Primary teachers to be promoted

October 8, 2008 12:00 am

, NAIROBI, October 8 – The government will promote close to 20,000 primary school head teachers in the country, Vice President Kalonzo Musyoka said on Tuesday.

Addressing this year’s edition of the Kenya Primary School Head Teachers conference in Mombasa, Mr Musyoka assured the teachers that the government would fulfil the promise made by President Mwai Kibaki during their 2006 national conference.

He said that the government felt that teachers needed to be rewarded for the contribution and sacrifices they had made to the success of the implementation of Free Primary Education.

“There is no way the Presidential directive would just be ignored like that,” he emphasised.

During the 2006 conference the head teachers had initially proposed to be promoted to grade ATSI which was going to cost the government Sh3.6 billion. Mr Musyoka however said that the government had agreed with teachers to be promoted by one grade which was going to be affordable to the government to a tune of Sh600 million.

The VP who is also the Home Affairs Minister at the same time said that the government had directed the Teachers Service Commission (TSC) to hire intern teachers under special arrangements to ease shortage of teachers.  The VP said the shortage was due to the phenomenal rate of enrolment occasioned by the Free Primary Education (FPE) Program. 4,000 new primary school teachers have already been recruited, he said.

He added that already a clearly structured scheme of service providing a merit –based career progression path for teachers is being discussed to harmonise qualification, salaries and terms of service of all public servants. The VP said that the government has selection criteria in place by which two percent of the 245,000 teachers are promoted every year after a competitive interview process.

Mr Musyoka expressed his confidence that the recommendations of the Teachers Salaries Review Board which was appointed by the Ministry of Education are working around the clock.

The government is currently in negotiations with the Kenya National Union of Teachers over the harmonisation of their salaries but the union has expressed concerns with the pace of the negotiations and threatened street action. Last Friday another teacher’s association, the Kenya Union of Post Primary Education Teachers which represent teachers in secondary schools and tertiary institutions, called off an intended strike to protest against the discrepancies in their perks.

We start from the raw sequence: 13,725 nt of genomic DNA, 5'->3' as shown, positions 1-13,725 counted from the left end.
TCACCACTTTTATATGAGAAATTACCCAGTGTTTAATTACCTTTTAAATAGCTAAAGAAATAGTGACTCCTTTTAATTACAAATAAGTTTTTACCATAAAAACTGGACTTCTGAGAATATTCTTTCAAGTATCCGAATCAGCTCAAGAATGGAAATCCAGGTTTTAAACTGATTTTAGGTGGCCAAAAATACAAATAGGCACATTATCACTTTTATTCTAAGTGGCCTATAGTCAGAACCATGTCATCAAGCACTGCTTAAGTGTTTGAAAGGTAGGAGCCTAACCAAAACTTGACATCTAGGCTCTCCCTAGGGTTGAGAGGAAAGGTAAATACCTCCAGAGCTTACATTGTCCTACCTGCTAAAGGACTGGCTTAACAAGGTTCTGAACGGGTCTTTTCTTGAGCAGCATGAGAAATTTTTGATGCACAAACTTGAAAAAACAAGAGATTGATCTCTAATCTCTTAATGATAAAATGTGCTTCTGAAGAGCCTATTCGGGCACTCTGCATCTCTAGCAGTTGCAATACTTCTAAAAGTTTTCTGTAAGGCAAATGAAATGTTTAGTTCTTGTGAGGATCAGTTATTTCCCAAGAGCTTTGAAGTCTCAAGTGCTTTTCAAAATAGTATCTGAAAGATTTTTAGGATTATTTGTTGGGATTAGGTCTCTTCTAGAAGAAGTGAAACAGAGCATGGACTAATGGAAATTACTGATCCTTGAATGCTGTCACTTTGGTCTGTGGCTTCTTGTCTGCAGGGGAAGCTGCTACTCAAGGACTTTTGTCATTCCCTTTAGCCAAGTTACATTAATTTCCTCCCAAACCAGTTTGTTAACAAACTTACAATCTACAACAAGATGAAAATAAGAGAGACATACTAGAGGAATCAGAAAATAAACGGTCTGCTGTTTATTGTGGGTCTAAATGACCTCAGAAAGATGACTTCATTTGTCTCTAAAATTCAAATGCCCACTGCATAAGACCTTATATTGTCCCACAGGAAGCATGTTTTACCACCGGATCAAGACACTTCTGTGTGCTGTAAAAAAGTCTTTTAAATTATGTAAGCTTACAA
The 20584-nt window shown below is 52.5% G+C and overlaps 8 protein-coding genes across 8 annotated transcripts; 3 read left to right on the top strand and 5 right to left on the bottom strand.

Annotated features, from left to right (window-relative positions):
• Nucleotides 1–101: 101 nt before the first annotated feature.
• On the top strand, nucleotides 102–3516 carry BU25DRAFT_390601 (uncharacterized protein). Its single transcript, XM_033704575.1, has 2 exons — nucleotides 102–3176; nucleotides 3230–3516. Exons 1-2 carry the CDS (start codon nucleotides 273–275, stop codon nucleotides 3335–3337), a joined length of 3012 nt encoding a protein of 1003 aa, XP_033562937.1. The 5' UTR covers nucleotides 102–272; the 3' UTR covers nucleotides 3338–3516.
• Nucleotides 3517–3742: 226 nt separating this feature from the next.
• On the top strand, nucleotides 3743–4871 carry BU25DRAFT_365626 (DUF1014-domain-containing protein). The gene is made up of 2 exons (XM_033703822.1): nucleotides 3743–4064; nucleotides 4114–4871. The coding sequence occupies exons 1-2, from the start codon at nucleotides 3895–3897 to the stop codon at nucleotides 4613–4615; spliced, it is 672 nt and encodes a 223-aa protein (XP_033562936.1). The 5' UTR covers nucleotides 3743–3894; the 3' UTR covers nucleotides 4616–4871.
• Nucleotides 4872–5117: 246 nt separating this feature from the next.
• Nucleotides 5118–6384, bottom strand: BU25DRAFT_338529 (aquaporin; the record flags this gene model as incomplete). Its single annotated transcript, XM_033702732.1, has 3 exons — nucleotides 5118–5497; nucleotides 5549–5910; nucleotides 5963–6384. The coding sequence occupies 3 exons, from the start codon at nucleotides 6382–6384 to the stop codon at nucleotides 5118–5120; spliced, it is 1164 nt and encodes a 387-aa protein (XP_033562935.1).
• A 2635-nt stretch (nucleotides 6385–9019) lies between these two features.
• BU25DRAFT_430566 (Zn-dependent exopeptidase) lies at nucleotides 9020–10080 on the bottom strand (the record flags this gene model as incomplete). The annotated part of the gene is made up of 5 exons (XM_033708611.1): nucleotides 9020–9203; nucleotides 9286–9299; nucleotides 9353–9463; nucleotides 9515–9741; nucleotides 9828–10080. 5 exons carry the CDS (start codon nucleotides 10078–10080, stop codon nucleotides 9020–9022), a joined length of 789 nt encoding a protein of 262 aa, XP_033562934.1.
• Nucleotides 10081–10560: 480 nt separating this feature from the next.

The union’s Secretary General Njeru Kanyamba on Tuesday admitted that the union abandoned the strike after realising that they were fighting a losing battle since they had no mandate to call a strike. He said the government could have taken advantage of the strike to sack the teachers.

Mr Kanyamba said that Education Minister Professor Sam Ongeri had also instructed the registrar of societies to deregister the union in the event that the teachers went on strike.

Speaking in Meru the Secretary General said that the union was working towards reaching the 51 percent membership requirement. He however accused the TSC for hindering their muscle for failing to approve many of their applications. “We are ready to go ahead with the strike, but let us first ensure that we get the legal recognition by making the Teachers Service Commission register all the teachers who have applied to be our members,” he said.

The local KUPPET branch criticised their national officials for suspending the strike without consulting them. Led by their Executive Secretary Julius Mbijiwe, the teachers said the national office had let them down for calling off the strike at the last minute.

Kanyamba said the union had given the government up to November 14 to sign the recognition agreement and involve them in the talks for their salaries harmonisation, which should be sealed by December 24 this year. He said if by then no tangible result will have been achieved, then the union will have no otherwise but to issue another strike notice and proceed without reference to the government.


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